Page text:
Deviating to the right: Using eyetracking to study the role of attention in navigation asymmetries

J Robertson, Jason Forte, Mike Nicholls

    Research output: Contribution to journalArticlepeer-review

    10 Citations (Scopus)


    The ability to navigate accurately through the environment and avoid obstacles is essential for effective interactions with the environment. It is therefore surprising that systematic rightward errors are observed when neurologically intact participants navigate through doorways—most likely due to the operation of biases in spatial attention. These rightward errors may arise due to the operation of an extinction-like process, whereby participants overattend to the left doorpost and collide with the right one. Alternatively, rightward biases might reflect a bisection bias, such that the extrapersonal nature of the aperture causes participants to misbisect the aperture slightly to the right of true center. Because eye movements and spatial attention are closely related, in this study we used eyetracking to test the extinction and bisection models in a remote wheelchair navigation task. University students (n = 16) made rightward errors when navigating the wheelchair through a doorway, and fixated more frequently toward the right side of the aperture throughout the trial. These results are inconsistent with an extinction-based theory of navigation asymmetry, which predicts a leftward bias in eye position due to participants overattending to the left side of the doorway. Instead, the observed rightward bias in eye movements strongly supports a bisection-based theory of navigation asymmetry, whereby participants mentally “mark” the midpoint of a doorway toward the right and then head toward that point, resulting in rightward deviations. The rightward nature of participants’ navigation errors and eye positions is consistent with the existence of a rightward attentional bias for extrapersonal stimuli.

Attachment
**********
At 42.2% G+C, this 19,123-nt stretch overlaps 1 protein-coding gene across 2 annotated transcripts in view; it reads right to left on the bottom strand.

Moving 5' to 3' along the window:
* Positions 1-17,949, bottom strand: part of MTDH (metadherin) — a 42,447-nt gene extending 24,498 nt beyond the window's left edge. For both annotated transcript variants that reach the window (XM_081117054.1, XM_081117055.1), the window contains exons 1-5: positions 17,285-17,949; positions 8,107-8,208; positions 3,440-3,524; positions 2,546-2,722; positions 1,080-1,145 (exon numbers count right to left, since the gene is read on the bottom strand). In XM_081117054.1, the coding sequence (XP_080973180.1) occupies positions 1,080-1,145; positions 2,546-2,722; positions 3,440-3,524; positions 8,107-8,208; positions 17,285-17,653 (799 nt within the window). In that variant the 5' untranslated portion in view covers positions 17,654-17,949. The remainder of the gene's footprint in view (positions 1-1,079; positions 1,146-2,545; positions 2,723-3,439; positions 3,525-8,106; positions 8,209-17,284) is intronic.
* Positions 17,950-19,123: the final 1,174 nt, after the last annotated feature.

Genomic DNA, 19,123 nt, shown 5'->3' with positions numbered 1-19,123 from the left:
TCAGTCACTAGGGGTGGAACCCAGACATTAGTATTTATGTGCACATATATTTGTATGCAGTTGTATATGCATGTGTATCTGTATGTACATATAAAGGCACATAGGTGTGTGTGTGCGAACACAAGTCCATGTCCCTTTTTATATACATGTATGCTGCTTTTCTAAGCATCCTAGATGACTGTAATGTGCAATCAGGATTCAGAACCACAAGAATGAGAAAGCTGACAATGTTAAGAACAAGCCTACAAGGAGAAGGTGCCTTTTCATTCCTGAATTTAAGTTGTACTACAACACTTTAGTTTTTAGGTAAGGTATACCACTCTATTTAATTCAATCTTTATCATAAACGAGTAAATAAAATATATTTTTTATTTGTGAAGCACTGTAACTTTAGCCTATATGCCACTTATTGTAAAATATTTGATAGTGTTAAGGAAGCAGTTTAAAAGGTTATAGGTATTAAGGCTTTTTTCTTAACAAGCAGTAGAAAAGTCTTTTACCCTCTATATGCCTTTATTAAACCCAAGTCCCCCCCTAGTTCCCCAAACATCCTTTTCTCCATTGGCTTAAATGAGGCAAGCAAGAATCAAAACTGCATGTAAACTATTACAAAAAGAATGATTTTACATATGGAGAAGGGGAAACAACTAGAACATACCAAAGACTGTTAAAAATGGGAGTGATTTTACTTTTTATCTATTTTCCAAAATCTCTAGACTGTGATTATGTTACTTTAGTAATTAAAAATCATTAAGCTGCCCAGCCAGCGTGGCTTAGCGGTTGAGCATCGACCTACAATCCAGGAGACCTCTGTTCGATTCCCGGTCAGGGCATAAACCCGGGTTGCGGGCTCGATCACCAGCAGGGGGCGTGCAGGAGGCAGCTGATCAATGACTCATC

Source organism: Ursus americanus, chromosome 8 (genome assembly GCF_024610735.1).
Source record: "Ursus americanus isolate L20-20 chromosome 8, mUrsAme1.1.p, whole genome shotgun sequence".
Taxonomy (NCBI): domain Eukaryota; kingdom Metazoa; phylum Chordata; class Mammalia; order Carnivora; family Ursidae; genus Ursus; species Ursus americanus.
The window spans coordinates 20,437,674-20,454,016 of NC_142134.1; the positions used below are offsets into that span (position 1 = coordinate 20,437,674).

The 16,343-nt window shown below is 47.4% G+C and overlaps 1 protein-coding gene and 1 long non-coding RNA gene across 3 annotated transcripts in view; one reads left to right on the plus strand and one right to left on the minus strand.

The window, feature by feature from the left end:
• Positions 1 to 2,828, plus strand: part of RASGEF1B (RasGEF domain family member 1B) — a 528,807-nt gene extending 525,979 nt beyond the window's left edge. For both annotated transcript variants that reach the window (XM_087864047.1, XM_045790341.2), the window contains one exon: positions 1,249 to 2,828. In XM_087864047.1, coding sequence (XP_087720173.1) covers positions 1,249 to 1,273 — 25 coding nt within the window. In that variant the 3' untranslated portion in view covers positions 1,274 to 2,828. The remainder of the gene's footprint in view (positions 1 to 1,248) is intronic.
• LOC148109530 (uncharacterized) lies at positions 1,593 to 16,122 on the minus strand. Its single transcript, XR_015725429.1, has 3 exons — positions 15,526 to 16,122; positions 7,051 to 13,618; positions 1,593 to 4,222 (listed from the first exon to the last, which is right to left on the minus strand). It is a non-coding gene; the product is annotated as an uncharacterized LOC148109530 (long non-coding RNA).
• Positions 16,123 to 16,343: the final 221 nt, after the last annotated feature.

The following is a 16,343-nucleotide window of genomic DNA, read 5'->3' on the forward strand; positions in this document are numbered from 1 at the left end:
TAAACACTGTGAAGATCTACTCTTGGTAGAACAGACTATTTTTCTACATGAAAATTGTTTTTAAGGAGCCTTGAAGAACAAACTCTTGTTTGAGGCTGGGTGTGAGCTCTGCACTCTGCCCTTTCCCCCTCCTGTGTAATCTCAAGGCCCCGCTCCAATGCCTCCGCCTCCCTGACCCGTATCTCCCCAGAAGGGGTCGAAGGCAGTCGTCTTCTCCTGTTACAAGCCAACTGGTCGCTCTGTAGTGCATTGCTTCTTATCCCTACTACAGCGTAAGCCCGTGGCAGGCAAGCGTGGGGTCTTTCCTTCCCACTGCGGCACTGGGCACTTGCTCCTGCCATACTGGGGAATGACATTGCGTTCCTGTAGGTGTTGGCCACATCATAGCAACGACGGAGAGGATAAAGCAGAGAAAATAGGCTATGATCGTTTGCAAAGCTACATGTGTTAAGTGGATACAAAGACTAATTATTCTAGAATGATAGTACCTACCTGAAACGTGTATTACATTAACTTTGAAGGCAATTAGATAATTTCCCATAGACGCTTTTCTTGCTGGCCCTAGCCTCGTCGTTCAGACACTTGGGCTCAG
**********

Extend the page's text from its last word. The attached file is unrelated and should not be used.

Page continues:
Original languageEnglish
    Pages (from-to)830-843
    Number of pages14
    JournalAttention, Perception & Psychophysics
    Issue number3
    Publication statusPublished - 1 Apr 2015


    • Attention
    • Extrapersonal
    • Eye movements
    • Navigation
    • Neglect
    • Perceptual asymmetry
    • Peripersonal
    • Pseudoneglect
    • Spatial cognition


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